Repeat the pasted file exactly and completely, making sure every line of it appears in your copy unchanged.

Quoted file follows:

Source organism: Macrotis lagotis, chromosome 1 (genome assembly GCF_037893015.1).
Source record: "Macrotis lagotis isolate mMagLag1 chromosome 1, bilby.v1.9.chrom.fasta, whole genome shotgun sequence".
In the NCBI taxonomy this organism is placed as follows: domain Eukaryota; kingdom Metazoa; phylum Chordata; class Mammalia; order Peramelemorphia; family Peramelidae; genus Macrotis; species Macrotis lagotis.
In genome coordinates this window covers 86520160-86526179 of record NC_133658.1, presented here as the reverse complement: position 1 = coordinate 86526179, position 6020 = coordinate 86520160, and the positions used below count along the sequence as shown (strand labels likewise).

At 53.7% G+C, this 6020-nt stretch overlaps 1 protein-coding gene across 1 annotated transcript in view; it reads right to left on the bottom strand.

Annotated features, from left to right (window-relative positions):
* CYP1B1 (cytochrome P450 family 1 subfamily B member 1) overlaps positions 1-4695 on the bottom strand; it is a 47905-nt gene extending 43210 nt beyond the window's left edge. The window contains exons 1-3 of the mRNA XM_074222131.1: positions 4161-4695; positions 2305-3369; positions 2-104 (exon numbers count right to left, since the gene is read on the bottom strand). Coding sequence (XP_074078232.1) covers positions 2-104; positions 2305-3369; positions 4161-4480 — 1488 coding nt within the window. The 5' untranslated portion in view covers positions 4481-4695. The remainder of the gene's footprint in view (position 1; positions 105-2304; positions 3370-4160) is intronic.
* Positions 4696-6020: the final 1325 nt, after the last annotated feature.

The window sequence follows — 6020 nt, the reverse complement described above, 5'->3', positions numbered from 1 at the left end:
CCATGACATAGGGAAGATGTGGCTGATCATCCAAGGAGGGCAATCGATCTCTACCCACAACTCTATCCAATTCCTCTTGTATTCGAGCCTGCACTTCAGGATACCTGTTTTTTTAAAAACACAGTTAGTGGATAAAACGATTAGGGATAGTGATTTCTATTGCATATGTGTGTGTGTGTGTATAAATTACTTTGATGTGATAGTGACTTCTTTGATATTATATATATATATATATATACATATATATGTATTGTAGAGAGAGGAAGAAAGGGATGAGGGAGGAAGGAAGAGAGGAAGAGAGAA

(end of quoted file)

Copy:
Source organism: Macrotis lagotis, chromosome 1 (genome assembly GCF_037893015.1).
Source record: "Macrotis lagotis isolate mMagLag1 chromosome 1, bilby.v1.9.chrom.fasta, whole genome shotgun sequence".
In the NCBI taxonomy this organism is placed as follows: domain Eukaryota; kingdom Metazoa; phylum Chordata; class Mammalia; order Peramelemorphia; family Peramelidae; genus Macrotis; species Macrotis lagotis.
In genome coordinates this window covers 86520160-86526179 of record NC_133658.1, presented here as the reverse complement: position 1 = coordinate 86526179, position 6020 = coordinate 86520160, and the positions used below count along the sequence as shown (strand labels likewise).

At 53.7% G+C, this 6020-nt stretch overlaps 1 protein-coding gene across 1 annotated transcript in view; it reads right to left on the bottom strand.

Annotated features, from left to right (window-relative positions):
* CYP1B1 (cytochrome P450 family 1 subfamily B member 1) overlaps positions 1-4695 on the bottom strand; it is a 47905-nt gene extending 43210 nt beyond the window's left edge. The window contains exons 1-3 of the mRNA XM_074222131.1: positions 4161-4695; positions 2305-3369; positions 2-104 (exon numbers count right to left, since the gene is read on the bottom strand). Coding sequence (XP_074078232.1) covers positions 2-104; positions 2305-3369; positions 4161-4480 — 1488 coding nt within the window. The 5' untranslated portion in view covers positions 4481-4695. The remainder of the gene's footprint in view (position 1; positions 105-2304; positions 3370-4160) is intronic.
* Positions 4696-6020: the final 1325 nt, after the last annotated feature.

The window sequence follows — 6020 nt, the reverse complement described above, 5'->3', positions numbered from 1 at the left end:
CCATGACATAGGGAAGATGTGGCTGATCATCCAAGGAGGGCAATCGATCTCTACCCACAACTCTATCCAATTCCTCTTGTATTCGAGCCTGCACTTCAGGATACCTGTTTTTTTAAAAACACAGTTAGTGGATAAAACGATTAGGGATAGTGATTTCTATTGCATATGTGTGTGTGTGTGTATAAATTACTTTGATGTGATAGTGACTTCTTTGATATTATATATATATATATATATACATATATATGTATTGTAGAGAGAGGAAGAAAGGGATGAGGGAGGAAGGAAGAGAGGAAGAGAGAA